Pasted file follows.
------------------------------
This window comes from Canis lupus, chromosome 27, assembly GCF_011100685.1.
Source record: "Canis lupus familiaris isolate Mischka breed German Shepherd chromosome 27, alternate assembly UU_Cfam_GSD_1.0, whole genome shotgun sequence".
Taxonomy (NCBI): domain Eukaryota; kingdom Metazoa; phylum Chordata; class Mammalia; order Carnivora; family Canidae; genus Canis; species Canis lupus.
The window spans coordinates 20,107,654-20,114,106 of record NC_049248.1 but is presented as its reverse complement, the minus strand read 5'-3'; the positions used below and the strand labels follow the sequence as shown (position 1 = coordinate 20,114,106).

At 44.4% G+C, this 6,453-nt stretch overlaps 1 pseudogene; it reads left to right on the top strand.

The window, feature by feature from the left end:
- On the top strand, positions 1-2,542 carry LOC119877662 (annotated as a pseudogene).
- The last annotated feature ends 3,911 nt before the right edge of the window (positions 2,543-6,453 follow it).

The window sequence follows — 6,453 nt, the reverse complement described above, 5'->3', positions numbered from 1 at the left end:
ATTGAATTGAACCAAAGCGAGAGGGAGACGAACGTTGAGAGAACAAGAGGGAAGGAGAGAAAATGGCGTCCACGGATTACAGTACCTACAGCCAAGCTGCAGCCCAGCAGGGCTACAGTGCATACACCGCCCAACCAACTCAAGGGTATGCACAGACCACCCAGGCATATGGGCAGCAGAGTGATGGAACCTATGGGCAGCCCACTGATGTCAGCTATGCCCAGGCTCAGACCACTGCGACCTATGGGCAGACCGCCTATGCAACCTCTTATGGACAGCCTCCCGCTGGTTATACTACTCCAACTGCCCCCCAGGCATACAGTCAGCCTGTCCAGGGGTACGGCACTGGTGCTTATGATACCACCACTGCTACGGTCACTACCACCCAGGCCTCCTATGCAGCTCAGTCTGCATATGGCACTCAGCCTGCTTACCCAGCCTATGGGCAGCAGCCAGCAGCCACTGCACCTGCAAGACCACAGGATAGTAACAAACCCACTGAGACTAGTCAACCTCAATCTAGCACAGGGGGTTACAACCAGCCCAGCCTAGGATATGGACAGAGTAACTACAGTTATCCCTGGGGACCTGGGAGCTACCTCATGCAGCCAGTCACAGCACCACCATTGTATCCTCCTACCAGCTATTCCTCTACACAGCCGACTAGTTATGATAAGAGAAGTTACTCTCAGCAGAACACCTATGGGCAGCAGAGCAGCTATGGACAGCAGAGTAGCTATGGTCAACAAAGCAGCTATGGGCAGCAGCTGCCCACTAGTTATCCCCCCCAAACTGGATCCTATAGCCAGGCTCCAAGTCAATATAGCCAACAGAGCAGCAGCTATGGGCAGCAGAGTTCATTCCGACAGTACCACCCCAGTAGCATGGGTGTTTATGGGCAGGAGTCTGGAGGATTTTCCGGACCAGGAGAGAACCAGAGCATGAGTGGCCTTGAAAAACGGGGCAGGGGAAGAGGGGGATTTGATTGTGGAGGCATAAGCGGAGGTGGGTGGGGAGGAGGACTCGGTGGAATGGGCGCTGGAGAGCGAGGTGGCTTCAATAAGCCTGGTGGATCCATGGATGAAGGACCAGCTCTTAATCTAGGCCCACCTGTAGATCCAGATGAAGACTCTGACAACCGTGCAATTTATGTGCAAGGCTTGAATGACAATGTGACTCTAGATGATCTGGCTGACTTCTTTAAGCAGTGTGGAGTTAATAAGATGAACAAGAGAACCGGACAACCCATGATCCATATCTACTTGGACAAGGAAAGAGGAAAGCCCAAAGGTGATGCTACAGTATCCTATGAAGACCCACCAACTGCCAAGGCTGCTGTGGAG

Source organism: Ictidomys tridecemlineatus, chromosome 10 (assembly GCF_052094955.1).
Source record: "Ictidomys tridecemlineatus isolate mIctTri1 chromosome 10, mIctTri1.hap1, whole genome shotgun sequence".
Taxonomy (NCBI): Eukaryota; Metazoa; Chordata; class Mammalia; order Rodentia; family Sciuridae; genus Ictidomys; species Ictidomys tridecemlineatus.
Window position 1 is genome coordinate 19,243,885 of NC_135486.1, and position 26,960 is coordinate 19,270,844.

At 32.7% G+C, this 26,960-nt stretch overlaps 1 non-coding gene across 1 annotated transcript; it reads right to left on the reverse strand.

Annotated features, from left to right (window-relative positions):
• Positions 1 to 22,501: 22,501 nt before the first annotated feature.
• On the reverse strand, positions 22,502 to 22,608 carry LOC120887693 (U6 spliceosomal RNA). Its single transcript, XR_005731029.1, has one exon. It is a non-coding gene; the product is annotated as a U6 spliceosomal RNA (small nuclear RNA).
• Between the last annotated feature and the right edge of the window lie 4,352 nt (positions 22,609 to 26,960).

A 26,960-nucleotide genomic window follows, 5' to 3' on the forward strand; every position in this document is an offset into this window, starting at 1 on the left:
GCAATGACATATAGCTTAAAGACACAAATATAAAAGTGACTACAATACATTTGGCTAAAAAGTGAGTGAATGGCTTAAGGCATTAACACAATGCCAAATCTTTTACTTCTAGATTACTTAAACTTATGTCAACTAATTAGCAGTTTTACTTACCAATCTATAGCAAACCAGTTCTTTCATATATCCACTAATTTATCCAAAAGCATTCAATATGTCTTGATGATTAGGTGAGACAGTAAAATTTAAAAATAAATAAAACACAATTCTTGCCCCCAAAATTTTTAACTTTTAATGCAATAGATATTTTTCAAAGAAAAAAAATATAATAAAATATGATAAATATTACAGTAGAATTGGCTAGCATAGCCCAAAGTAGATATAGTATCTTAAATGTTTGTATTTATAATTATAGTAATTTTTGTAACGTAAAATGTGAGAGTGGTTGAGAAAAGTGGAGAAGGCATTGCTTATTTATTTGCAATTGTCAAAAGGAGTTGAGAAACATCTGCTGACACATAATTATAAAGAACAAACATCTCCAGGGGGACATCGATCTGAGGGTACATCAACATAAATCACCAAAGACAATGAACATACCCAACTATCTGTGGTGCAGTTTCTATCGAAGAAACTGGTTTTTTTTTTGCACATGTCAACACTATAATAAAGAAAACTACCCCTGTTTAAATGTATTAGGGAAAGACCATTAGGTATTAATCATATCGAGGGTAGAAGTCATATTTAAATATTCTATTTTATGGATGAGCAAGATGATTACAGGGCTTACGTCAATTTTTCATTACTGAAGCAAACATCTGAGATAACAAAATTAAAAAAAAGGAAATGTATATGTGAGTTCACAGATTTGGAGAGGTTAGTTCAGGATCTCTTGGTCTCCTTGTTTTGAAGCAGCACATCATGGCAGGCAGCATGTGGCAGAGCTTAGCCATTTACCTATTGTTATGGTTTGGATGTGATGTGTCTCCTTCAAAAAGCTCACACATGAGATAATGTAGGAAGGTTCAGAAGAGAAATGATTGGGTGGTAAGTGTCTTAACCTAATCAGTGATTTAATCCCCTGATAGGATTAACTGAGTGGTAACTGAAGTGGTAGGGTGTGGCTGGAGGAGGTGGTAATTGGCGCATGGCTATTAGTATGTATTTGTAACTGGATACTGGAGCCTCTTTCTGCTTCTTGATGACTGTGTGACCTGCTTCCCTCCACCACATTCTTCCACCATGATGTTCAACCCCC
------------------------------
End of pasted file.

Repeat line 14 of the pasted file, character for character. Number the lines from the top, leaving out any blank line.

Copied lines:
Window position 1 is genome coordinate 19,243,885 of NC_135486.1, and position 26,960 is coordinate 19,270,844.